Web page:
By Jess Hodges
Tea plays a central role in the life of many nations but few have made it a matter of such importance as Tibet.
We've all heard tea with rancid Yak butter and to the Western pallet it doesn't exactly sound appealing. In Tibet however it is a daily essential with some people drinking around forty cups a day.
The tea is made in a special churn, a hollow section of bamboo with a fitted plunger or piston. Freshly brewed brick tea is added to the cylinder along with yak butter and salt, after a couple of minutes of churning the tea is transferred to a kettle which is kept warm over a fire for consumption throughout the day.
It is always offered as a sign of hospitality and is served in bowls, it should never be refused. You both start and finish drinking butter tea with a full bowl because it is traditionally refilled between each sip making it even harder to keep track of how much of the drink people consume.
The butter provides a vital source of easily available calories, necessary in the cold, high altitude conditions and it also helps to prevent chapped lips, acting as a protective layer against the high winds. Butter tea is an integral part of meal time, as well as being rich enough to almost be considered a soup on its own, it is vital to the consumption of tsampa. This is a blend of flours which is mixed with the tea to form a dumpling or sometimes a porridge and is a staple food in many parts of Tibet.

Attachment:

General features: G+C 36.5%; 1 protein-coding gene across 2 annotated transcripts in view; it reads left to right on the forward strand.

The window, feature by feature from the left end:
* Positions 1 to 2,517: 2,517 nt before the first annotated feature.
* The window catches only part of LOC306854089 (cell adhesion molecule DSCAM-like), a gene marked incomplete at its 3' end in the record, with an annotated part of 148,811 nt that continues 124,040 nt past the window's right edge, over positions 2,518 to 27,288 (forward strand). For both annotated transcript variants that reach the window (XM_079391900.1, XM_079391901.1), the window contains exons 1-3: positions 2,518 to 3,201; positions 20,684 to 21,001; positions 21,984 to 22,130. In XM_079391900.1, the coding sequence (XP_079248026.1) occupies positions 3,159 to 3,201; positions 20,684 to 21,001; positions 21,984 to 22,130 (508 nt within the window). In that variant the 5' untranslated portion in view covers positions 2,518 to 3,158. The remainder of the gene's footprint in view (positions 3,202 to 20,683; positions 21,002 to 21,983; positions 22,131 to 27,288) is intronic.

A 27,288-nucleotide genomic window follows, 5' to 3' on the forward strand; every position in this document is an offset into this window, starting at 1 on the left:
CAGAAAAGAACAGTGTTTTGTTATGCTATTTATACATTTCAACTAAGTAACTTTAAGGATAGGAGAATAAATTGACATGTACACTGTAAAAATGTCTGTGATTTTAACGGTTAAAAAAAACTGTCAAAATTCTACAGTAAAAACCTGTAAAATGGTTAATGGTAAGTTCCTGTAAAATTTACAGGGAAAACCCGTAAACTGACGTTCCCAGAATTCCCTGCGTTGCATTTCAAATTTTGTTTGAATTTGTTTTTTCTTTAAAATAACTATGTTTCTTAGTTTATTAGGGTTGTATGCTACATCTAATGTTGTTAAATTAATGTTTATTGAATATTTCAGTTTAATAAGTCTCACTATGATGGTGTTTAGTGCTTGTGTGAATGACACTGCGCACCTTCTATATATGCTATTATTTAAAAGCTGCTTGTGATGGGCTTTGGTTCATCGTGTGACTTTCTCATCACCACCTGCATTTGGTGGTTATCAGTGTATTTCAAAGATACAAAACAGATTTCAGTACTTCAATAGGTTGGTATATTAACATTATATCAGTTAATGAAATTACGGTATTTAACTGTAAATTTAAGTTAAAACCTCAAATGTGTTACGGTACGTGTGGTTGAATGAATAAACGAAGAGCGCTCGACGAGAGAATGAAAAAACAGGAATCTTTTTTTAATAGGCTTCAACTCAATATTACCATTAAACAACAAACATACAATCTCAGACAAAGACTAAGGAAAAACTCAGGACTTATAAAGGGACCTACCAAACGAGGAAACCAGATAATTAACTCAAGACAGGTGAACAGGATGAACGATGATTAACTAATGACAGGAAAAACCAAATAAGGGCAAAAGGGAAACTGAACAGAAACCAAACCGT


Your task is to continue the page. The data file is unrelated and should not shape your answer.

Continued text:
As well as butter tea the Tibetans also enjoy milk tea, a drink similar to the tea commonly served in the west but prepared in a unique way. Tea, milk and sugar are boiled together to produce a distinctly Tibetan result. Plain black tea is also enjoyed
There are a lot of traditions surrounding tea drinking in Tibet. Each person has their own bowl which no one else is permitted to drink from and in many families when the husband is away the wife will continue to make tea for his bowl to hurry his return.
All in all, tea drinking in Tibet is a complex and fascinating ritual to rival that of any other country in the world.
Thursday, August 05, 2010
By Jess Hodges